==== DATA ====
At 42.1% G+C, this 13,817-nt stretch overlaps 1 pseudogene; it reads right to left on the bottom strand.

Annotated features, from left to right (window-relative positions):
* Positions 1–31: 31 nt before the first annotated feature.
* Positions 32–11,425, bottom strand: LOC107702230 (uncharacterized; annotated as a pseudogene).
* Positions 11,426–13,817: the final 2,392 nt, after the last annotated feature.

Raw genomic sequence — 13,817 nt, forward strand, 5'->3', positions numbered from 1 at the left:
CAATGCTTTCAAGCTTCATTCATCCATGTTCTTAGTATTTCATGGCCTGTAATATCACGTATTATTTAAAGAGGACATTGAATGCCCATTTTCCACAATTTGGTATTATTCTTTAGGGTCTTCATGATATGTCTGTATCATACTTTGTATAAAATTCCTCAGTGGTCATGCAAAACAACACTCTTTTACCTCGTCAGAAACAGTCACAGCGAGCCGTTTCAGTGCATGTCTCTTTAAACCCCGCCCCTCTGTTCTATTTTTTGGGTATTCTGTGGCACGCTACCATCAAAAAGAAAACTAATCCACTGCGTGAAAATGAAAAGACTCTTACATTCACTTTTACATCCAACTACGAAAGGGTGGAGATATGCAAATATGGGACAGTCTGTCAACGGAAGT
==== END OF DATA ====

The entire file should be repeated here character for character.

At 42.1% G+C, this 13,817-nt stretch overlaps 1 pseudogene; it reads right to left on the bottom strand.

Annotated features, from left to right (window-relative positions):
* Positions 1–31: 31 nt before the first annotated feature.
* Positions 32–11,425, bottom strand: LOC107702230 (uncharacterized; annotated as a pseudogene).
* Positions 11,426–13,817: the final 2,392 nt, after the last annotated feature.

Raw genomic sequence — 13,817 nt, forward strand, 5'->3', positions numbered from 1 at the left:
CAATGCTTTCAAGCTTCATTCATCCATGTTCTTAGTATTTCATGGCCTGTAATATCACGTATTATTTAAAGAGGACATTGAATGCCCATTTTCCACAATTTGGTATTATTCTTTAGGGTCTTCATGATATGTCTGTATCATACTTTGTATAAAATTCCTCAGTGGTCATGCAAAACAACACTCTTTTACCTCGTCAGAAACAGTCACAGCGAGCCGTTTCAGTGCATGTCTCTTTAAACCCCGCCCCTCTGTTCTATTTTTTGGGTATTCTGTGGCACGCTACCATCAAAAAGAAAACTAATCCACTGCGTGAAAATGAAAAGACTCTTACATTCACTTTTACATCCAACTACGAAAGGGTGGAGATATGCAAATATGGGACAGTCTGTCAACGGAAGT